It came to pass money worked wonders. It enabled trade at great distances. It enabled people to do what they did best and get what they needed most. When supply and demand imbalances developed in markets ranging from corn to copper, money became the instrument to reallocate resources.

Of course, it also allowed people to get stuff they did not need. Plus, the fighters, robbers and cheaters figured out how steal some promises and reap some rewards. In addition, sometimes exchange rates got weird. Certainly people did not always get the stuff they needed, or accessibility was an issue. Plus, sometimes, money equivalents outpaced rationality, and we always needed orderliness and reliability-so we got both manias and law (another story). Plus sometimes people spent more money than they had or they got especially weird about money-and bad things happened. Meanwhile, it all worked well, considering. Folks could get stuff from far, far away. They could do what they did best and get stuff in exchange. Like magic.

It came to pass that trade got more complex. Money got more complex. Fighters, robbers and cheaters became more complex. Of course, laws also got more complex. Passing through the dynamic spiral, money became the instrument of mythic hierarchies. Then it became a prime organizational tool. Then it rewarded the exceptional achievers. Then it became our fundamental source of personal interface, and subsequently, the primary blood supply for the body social.

Money became the planet's most powerful secular force-and single greatest source of peace, harmony and human love, as well as the key source of discontent, mutual abuse, irrational power and threat to the common wealth.

Here we are today, monetizing wealth, alchemizing heavens and firmament, water and light, land and sea, plants and animals, moons and stars, fish and minerals, air and sun, time and talent. Water is often dirty and not always in the right place, but it is worth much money. Land becomes infertile and unhealthy, its uses altered, but market values rise incessantly. Seas and skies are polluted and heating. Some plants and animals and fish and minerals are gone, never to return. As for air ... ha! Oxygen bars. So, although there may be less wealth, money abounds, unequal but abundant. Still, everybody cares about money. In our daily lives, nothing is more relevant than money.

Money enabled humans to be fruitful and multiply. Yet, it has been a source of unspeakable cruelty. Yet, its absence makes survival problematic. Yet, understanding it is nearly impossible. Yet, it reflects our most intimate selves and challenges our relationships with the Divine. Yet, it is embedded in every significant psychological or social decision we make. Yet, we can count it and measure it. Yet, we can analyze it a thousand ways and advise upon it a thousand more.

Yet, money is not wealth. It is only money.

Only for the last couple of thousand years, maybe, has there been money. And several thousand years from now, there may be no money again.

But now there is money. Money is a human creation. No humans, no money. In contrast, wealth existed before we got here; it will survive our demise. No humans, still wealth.

At its base, wealth comes as natural resources or conversions of human spirit into manmade resources like buildings, ports, mines, farms, art, literature, furniture, schools, businesses, homes, technology, theory-whatever retains wealth's salient qualities of quasi-permanence and value sufficient unto itself. Wealth requires stewards in order to be used most effectively. Money requires only believers. Money can vanish faster than a Las Vegas sunset.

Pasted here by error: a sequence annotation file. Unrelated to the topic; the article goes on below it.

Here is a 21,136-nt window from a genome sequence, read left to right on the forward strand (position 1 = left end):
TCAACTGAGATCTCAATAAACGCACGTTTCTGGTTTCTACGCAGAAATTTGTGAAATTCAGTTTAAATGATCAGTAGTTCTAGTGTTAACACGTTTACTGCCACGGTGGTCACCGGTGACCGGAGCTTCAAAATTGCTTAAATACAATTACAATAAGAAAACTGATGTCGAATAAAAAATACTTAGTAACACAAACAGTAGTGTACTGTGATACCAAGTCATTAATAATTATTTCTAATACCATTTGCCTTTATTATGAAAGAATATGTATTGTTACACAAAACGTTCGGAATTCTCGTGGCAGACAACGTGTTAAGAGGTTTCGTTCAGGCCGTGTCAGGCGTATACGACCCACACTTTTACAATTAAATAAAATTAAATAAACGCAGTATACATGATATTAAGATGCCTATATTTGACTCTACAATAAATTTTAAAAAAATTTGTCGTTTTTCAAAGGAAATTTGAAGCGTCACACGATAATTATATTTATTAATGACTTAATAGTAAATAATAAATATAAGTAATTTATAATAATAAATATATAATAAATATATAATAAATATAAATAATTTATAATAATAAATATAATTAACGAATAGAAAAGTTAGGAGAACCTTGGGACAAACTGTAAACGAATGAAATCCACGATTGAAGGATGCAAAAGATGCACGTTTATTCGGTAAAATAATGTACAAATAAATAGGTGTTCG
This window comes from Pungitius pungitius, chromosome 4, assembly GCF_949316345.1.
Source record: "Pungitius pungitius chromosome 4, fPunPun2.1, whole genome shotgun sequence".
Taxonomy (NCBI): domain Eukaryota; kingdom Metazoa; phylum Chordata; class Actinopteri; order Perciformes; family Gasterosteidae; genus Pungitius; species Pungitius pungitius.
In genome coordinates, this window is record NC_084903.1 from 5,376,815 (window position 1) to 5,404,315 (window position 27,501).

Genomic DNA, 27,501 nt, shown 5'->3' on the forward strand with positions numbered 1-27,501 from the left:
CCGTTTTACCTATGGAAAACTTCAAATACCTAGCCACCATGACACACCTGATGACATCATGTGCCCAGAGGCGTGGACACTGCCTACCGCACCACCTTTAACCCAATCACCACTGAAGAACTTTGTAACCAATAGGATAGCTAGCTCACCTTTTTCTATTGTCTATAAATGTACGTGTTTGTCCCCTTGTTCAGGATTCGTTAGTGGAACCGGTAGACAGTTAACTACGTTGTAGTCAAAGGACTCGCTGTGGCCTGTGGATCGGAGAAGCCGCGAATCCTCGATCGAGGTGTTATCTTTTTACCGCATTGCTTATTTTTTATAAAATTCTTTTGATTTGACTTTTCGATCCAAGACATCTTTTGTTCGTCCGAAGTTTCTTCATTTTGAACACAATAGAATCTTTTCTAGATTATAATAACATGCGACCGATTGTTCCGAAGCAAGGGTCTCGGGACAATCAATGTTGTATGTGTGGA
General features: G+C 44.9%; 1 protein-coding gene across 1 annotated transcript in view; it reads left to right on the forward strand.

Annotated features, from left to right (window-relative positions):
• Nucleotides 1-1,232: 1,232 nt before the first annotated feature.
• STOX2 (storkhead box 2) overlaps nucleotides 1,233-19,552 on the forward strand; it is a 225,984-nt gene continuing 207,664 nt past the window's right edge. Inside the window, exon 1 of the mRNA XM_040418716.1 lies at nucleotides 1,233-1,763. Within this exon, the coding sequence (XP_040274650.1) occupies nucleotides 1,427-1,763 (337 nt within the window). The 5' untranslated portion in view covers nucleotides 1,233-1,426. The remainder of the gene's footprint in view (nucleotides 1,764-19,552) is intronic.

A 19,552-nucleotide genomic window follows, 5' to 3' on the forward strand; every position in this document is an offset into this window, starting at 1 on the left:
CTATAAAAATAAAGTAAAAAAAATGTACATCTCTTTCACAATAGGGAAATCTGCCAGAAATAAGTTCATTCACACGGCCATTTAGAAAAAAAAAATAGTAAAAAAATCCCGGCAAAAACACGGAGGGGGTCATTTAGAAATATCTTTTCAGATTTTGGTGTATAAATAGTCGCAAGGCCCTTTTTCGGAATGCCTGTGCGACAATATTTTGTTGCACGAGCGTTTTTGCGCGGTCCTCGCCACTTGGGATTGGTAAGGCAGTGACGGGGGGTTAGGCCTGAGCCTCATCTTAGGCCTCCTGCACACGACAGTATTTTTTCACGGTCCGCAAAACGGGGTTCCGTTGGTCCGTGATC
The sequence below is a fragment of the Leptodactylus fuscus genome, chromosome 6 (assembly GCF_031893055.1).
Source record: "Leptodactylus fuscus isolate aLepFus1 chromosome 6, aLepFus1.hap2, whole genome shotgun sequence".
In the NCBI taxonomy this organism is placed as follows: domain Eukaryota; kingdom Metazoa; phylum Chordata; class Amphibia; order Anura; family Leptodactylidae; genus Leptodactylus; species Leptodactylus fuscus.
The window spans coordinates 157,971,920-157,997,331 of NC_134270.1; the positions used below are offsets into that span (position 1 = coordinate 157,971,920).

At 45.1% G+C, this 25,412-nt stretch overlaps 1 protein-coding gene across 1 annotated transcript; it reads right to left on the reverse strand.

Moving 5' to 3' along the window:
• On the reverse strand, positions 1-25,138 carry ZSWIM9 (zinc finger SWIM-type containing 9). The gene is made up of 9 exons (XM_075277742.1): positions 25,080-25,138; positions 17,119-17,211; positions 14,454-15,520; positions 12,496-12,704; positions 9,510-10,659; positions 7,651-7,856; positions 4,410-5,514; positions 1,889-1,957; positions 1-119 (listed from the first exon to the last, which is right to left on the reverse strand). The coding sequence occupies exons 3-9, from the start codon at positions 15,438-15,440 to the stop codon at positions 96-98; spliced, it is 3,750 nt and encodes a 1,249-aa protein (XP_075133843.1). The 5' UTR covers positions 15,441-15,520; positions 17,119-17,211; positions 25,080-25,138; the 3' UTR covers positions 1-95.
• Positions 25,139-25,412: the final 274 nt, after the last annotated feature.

True wealth has enduring qualities. We can destroy ownership, but the thing owned will generally remain in some form. Wealth tends to survive its stewards ... even their inadequacies. Wealth is often usable by nonowners, miscellaneous stakeholders, at least in some form. Money tends to be more singular in its nature.

We confuse money with wealth at our peril. It is only money.

Wealth and money can be sometimes interchanged, but they are not synonymous. They are both relevant.

At its base, money is merely an exchange medium; at its most complex, it's an ultimate existential challenge. Between, it enables miracles or destruction, justifies a healthy society or reprehensible tyranny, allows productive organization or shameful oppression, rewards excellence or fraud and facilitates sharing or intolerance in manners unprecedented and unequaled. Now, it is inherent to human function.

Money may access wealth, but it is not wealth. You can't eat, stay dry or become warmed with it. Money does not talk, cuddle, excite or satisfy, or otherwise provide meaning or substance to human life. In the 21st Century, money intersects life at every juncture, enabling, destroying or challenging. Consciousness of the money/wealth paradox is critical to our times. Our inner dialogue might go something like this:

"When it comes to money, we can fight with it or over it; we can do without it, waste it or destroy with it; or we can understand it and work with it. If we fight with it or over it, some of us will die or some of us will get hurt. Not acceptable. If we try to do without it, waste it or destroy with it, we will jeopardize our very capacity to function. Not acceptable. If we try to understand it, we can get its good stuff, and realize that we mostly like our trading partners and we mostly don't want to hurt each other, plus we don't die or get hurt. Plus it will enable us to create, preserve and access wealth."

Richard B. Wagner, JD, CFP, is the principal of WorthLiving, LLC, based in Denver. He has been a practicing financial advisor for more than 18 years and is a national past president of the Institute of Certified Financial Advisors.